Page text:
Why Have We Failed To Develop Since The British Left?

Fri, 14 Oct 2005 Source: Agyepong, Benjamin Opoku

To the average Ghanaian, the answer(s) to this question is(are) very much obvious since in the daily discourse of the ordinary Ghanaian, he/she comes across arguments purported to ascribe reasons for our slow or much worse our inability to develop our economy.

According to the economist William Easterly, and according to our own economists like my former professors at Legon, Including but not limited to Professors? Henry Jackson, Nii Kwaku Sowa and etc., Ghana had almost all the necessary requirements for economic growth and development, At independence, she had the best schools in sub-Saharan Africa, Ghana supplied 2/3 of the world?s cocoa, had limited railway network, comparatively good roads, Ghana had the services of some of the best brains in economics; including Arthur Lewis, Nicholas Kaldor, and many more. Besides these, quite substantial amount of money was left for our development by the British, on top of bequeathing a rich language that fostered national unity in dialogue (the English language).

After independence, Ghana continued to receive massive amounts of development Aid, and FDIs (foreign direct investments), we have expanded our schools and reduced illiteracy considerably, In recent years, we have borrowed quite heavily in the name of developing the economy (qualifying us as a heavily indebted country, a badge we proudly wear on our shoulders as we walk the corridors of IFIs-international financial institutions- for help), and have increased the export of non-traditional crops to say but a few. All these imply that Ghana by now, should be quoted in development literatures as a textbook case of a country that has evolved from underdevelopment to middle income or semi-developed nation but instead Ghana is still underdeveloped with the standard of living presently of the average Ghanaian, worst than it was at independence. The real disaster is that Ghana is as poor today as it was in the early 1950?s according to Easterly. The question is what accounted for this sordid state of affairs? Why have we squandered such a noble opportunity to grow and develop? In simple terms, Why is it that the average Ghanaian could afford three squared meals with dissert at independence but the same Ghanaian can barely afford two ?make do? meals whiles dissert is taking out from his vocabulary?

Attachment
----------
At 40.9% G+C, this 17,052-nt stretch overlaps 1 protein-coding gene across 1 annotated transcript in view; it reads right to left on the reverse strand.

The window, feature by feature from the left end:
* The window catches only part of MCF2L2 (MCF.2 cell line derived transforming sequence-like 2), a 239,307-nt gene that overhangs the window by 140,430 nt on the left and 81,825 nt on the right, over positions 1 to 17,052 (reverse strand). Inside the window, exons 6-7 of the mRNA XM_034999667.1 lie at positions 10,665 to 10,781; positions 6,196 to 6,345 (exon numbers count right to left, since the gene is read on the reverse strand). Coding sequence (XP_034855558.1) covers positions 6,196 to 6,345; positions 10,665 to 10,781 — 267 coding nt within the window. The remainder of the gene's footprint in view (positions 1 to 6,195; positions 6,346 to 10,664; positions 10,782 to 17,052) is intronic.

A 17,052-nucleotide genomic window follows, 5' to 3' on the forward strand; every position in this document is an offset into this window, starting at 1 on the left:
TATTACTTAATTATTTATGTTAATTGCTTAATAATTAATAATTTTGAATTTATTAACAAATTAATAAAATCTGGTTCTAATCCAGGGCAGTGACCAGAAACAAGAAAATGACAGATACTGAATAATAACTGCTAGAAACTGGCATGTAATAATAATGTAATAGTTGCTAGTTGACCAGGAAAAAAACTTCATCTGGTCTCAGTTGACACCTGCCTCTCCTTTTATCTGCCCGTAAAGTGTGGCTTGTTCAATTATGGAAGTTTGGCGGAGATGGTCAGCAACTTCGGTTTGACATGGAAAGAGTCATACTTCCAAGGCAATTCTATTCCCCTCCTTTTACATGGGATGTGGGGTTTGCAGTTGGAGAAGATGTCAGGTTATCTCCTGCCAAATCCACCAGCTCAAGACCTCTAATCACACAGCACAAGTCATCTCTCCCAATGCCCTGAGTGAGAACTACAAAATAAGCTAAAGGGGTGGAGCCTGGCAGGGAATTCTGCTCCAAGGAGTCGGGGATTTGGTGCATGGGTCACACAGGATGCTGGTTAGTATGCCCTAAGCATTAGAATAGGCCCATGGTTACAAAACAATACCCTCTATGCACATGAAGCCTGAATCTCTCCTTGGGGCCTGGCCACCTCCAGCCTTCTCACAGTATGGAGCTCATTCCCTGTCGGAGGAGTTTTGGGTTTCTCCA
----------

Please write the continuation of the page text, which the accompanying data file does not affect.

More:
Many economists have advanced theories to explain why countries like Ghana have failed to develop. Such theories include the existence of the poverty gap and the inadequate development aid from donors, the existence of injustices in the world?s trade system that put us always at the loosing end, others have theorized that the tropical harsh weather is unfavorable for hard working, and with the prevalence of diseases such as malaria, and now HIV that combine to lower productivity it is impossible to grow. Still, others believe that, military takeovers, corruption, and a culture that is unfriendly to development are to be blamed for our lack of development. There are still others who are cynical of the west and believe in conspiracy theory; they contend that, the west intentionally want to keep us underdeveloped to provide raw materials for their own industries, such people believe that any leader who is serious about development will eventually be overthrown by the CIA like they did to Nkrumah. One thing is certain, that is, none of these theories, in isolation holds the key in explaining our failure to develop as a nation.